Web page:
Social network phishing

I read an article the other day about Tweets promising free Twitter followers being a phishing scam.

I’d go into details, but it’s the same old story: you click on a link, which takes you to a website that asks for your Twitter username and password. Once the phishermen have this information, they lock you out of your own account and use it to perpetuate the phishing attack or to drive people to other scam websites. The same thing happens on Facebook. When one of your friends suddenly can’t seem to write in coherent language and starts shouting about some iffy product or cheap prescription drugs, that’s a sure sign of a phishing victim.

The thing that bothers me is how well it seems to be working. Why so much emphasis on increasing your Twitter followers?

If you’re a celebrity, I can understand why you’d end up with over a million followers just on the basis of  who you are. If you have a proactive sort of agent, you might even be encouraged to look at your number of followers as a metric of how much “star power” you’ve got.

If you work in the marketing department of a company and have spent six months convincing management that the company really needs a Twitter account, I can understand the desire to get as many followers as possible in a short amount of time.

However, if you’re just somebody who uses Twitter as a communication tool, what reason is there (beyond your ego) for thinking you need to add a hundred random followers (and subsequently falling for this scam)? Unless you’re doing something interesting on the site (telling us what your cat is doing is not one of them), I can’t think of any. For the 99% of us who are “just sorta there,” is there really any advantage to having scads of followers?

You might think this is going to lead into, “What’s the whole point of Twitter, and why don’t you just go outside for once?” but I’ll resist the temptation. Twitter’s neat, and I see the appeal. However, AOL was pretty neat at one time, too.

So have at it—use Twitter. Complain about the cruddy customer service at a store and see how scary-quick they respond to you. See what Pee-Wee Herman and LeVar Burton are up to. But never click on those “add more followers” links, and never, never, ever enter your username and password on a website other than the real Twitter page.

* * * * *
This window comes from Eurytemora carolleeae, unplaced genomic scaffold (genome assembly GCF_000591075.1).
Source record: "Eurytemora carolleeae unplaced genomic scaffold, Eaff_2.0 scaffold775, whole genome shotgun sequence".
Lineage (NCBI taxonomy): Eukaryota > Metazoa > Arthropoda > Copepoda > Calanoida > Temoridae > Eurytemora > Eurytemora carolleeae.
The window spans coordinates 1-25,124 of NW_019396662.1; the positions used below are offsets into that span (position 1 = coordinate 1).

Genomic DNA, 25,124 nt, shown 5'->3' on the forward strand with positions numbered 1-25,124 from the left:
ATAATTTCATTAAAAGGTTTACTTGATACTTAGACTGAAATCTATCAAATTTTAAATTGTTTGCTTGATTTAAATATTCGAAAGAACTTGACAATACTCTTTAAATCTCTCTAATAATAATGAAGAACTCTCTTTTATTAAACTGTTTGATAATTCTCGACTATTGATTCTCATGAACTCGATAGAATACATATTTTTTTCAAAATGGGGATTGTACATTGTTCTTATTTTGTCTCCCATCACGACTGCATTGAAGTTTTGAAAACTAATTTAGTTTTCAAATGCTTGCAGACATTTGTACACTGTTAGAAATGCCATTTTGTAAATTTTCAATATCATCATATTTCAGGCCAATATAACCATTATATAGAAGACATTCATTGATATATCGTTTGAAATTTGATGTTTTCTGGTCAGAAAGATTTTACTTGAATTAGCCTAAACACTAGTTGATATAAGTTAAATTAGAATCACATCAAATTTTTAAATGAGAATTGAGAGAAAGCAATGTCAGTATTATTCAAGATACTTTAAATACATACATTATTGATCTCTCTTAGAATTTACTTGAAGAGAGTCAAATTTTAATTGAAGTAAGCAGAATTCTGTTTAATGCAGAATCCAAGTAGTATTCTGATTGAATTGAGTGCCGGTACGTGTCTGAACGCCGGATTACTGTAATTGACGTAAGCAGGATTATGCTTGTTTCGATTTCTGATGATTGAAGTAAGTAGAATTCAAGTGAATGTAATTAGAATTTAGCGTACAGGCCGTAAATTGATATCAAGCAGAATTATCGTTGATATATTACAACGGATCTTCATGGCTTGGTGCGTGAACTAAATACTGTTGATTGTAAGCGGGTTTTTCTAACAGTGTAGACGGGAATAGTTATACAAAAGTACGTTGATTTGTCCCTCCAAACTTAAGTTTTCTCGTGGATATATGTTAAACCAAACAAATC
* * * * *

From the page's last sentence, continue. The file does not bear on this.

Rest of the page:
And go outside now and then.

Couldn’t resist.

Fraudulent Facebook email contains malware attachment.

There’s a new fake email message making its way around the web the last few months. This time, it targets Facebook users.

The messages all have something to do with your Facebook password, using subject lines such as “Password Reset Confirmation Email.” They contain an attachment that is supposed to be your new password, but is actually a pretty nasty Trojan horse program that opens your computer up to a variety of attacks. One of these programs is known as Bredolab, and it’s just bad news all around. Below is the text of an example message from “The Facebook Team:”

Because of the measures taken to provide safety to our clients your password has been changed. You can find your new password in attached document.


The Facebook Team

There are other fake Facebook messages that try to lure victims with a “New Login System” message and contain a disguised link. In this case, it seems to be a pretty standard password-stealing attempt, but given the amount of malware that can be spread and the fraud that can be committed with a hacked Facebook account, it could lead to much worse problems than someone just messing with your Facebook page.

Facebook is never going to send you an email message with your password as an attachment. In fact, they’re never going to send you an attachment at all. If you get one of these messages, hold your cursor over the link (DO NOT CLICK) and you’ll see that the message actually takes you to a non-Facebook website (most likely hosted overseas).

Furthermore, Facebook isn’t going to “confirm” your request for a password reset unless you’ve actually requested it, and any links contained in these messages will be hosted at, not a website with just an IP address (numbers separated by periods, as in “123.45.678.90”), and not a website hosted overseas.

Once again, a new threat just goes to reinforce the old rules of thumb: never open an attachment in an email message you weren’t expecting, and never click on links in an unsolicited email message without verifying first that the message is legitimate.

What is the deal with Facebook and Twitter lately? It seems like they’ve both been targets of an awful lot of phishing, fraud and malware activity these past few months.

Both sites have astounding numbers of users—I recently heard that if Facebook was a country, it would be the fourth most populous in the world, just behind the U.S.—so I imagine it has to do with the sheer numbers involved. When you’ve got over 300 million potential victims, even a 0.1% success rate (1 in 1,000) is a pretty large number of people.